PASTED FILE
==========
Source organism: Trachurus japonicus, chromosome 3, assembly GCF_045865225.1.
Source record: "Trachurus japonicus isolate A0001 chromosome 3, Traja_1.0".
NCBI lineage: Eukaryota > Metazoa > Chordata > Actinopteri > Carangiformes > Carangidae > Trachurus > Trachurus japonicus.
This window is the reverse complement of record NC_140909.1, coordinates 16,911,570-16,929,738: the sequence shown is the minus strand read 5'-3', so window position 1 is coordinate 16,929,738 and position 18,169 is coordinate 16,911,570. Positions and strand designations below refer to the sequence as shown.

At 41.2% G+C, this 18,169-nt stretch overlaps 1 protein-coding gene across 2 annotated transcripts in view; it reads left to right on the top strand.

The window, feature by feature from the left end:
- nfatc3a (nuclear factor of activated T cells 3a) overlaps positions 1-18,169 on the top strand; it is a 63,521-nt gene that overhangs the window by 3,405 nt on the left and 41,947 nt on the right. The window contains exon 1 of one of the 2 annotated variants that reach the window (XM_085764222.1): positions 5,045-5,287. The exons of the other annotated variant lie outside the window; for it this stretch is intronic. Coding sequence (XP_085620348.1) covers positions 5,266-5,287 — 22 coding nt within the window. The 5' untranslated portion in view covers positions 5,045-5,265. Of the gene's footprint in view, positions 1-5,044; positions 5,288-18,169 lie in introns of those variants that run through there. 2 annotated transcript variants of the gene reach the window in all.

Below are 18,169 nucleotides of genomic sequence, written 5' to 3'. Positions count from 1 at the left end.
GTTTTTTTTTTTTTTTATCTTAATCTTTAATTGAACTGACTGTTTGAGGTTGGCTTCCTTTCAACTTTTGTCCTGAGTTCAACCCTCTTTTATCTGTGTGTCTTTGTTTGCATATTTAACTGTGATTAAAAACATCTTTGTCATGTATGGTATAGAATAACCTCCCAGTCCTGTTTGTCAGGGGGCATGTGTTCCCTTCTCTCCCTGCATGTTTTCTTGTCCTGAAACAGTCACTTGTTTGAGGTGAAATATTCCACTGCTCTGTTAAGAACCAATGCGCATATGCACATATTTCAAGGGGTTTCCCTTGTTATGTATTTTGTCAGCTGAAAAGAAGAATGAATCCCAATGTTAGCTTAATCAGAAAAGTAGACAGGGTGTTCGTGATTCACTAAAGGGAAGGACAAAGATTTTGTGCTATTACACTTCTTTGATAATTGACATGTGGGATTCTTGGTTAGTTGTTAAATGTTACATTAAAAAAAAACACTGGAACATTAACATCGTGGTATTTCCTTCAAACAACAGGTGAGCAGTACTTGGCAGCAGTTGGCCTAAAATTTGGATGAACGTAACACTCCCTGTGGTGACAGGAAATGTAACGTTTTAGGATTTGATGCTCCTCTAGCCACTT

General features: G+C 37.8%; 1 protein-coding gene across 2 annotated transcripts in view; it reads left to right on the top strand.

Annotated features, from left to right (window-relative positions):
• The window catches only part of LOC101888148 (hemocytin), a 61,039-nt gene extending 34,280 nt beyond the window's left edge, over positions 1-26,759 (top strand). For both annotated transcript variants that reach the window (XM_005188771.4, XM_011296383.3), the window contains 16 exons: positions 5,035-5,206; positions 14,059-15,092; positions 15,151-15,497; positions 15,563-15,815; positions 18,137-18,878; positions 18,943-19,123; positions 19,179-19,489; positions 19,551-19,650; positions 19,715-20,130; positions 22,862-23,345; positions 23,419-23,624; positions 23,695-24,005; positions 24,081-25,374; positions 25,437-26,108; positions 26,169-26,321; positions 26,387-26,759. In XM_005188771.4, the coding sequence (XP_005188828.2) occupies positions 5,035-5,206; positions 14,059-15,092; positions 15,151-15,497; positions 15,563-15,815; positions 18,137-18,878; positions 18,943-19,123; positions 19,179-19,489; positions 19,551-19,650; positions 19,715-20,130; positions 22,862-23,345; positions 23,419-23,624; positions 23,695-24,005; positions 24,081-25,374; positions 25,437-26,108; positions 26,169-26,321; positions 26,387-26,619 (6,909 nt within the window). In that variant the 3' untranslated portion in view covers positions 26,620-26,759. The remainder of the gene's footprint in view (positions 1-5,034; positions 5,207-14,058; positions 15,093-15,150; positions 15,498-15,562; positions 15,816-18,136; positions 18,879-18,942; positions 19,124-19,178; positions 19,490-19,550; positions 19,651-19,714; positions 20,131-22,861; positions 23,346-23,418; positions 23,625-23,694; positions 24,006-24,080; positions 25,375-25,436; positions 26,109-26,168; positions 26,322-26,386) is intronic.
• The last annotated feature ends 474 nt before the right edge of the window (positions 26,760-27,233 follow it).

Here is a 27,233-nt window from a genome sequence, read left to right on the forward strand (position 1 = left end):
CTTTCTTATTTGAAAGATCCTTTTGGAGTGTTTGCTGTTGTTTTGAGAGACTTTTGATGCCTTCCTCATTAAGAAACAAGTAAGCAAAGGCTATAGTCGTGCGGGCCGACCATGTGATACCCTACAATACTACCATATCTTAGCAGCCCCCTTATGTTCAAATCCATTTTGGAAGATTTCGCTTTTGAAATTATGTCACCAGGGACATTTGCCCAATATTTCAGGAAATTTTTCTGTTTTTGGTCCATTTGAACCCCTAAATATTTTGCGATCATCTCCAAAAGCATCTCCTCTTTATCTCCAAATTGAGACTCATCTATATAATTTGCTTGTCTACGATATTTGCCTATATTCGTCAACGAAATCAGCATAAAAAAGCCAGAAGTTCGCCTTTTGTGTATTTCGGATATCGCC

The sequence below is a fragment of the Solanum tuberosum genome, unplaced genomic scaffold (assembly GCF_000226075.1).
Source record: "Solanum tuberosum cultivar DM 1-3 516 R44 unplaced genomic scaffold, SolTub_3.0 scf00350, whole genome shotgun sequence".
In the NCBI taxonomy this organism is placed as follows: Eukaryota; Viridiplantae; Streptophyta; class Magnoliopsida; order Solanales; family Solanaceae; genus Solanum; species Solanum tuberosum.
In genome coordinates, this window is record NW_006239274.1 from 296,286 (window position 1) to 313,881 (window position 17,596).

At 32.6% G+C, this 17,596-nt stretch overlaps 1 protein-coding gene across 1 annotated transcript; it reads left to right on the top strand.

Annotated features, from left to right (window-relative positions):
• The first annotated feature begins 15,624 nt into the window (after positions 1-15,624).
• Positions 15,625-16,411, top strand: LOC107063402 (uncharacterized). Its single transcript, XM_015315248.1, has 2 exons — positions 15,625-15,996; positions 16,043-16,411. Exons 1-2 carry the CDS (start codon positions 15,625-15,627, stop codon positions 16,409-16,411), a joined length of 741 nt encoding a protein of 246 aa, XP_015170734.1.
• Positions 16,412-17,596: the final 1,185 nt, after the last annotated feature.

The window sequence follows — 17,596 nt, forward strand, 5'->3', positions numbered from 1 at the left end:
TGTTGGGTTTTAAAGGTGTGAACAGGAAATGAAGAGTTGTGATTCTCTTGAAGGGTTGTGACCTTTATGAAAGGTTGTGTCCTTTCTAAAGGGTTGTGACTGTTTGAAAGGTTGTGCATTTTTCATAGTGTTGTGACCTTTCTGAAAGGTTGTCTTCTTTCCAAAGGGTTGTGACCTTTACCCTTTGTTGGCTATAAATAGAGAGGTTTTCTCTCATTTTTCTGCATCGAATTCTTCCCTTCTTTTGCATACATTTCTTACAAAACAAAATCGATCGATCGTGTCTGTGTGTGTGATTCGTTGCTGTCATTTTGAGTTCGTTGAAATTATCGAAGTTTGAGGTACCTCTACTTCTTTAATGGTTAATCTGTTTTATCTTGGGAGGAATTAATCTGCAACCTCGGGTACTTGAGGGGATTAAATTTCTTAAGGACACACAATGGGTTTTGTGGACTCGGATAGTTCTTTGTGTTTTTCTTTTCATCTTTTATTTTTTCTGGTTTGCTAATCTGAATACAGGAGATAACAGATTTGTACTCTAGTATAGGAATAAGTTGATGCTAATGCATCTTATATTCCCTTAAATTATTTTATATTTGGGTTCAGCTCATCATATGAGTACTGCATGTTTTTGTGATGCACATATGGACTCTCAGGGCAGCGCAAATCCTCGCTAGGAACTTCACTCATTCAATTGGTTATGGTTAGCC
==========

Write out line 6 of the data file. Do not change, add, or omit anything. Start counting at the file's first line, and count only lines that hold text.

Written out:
The window, feature by feature from the left end: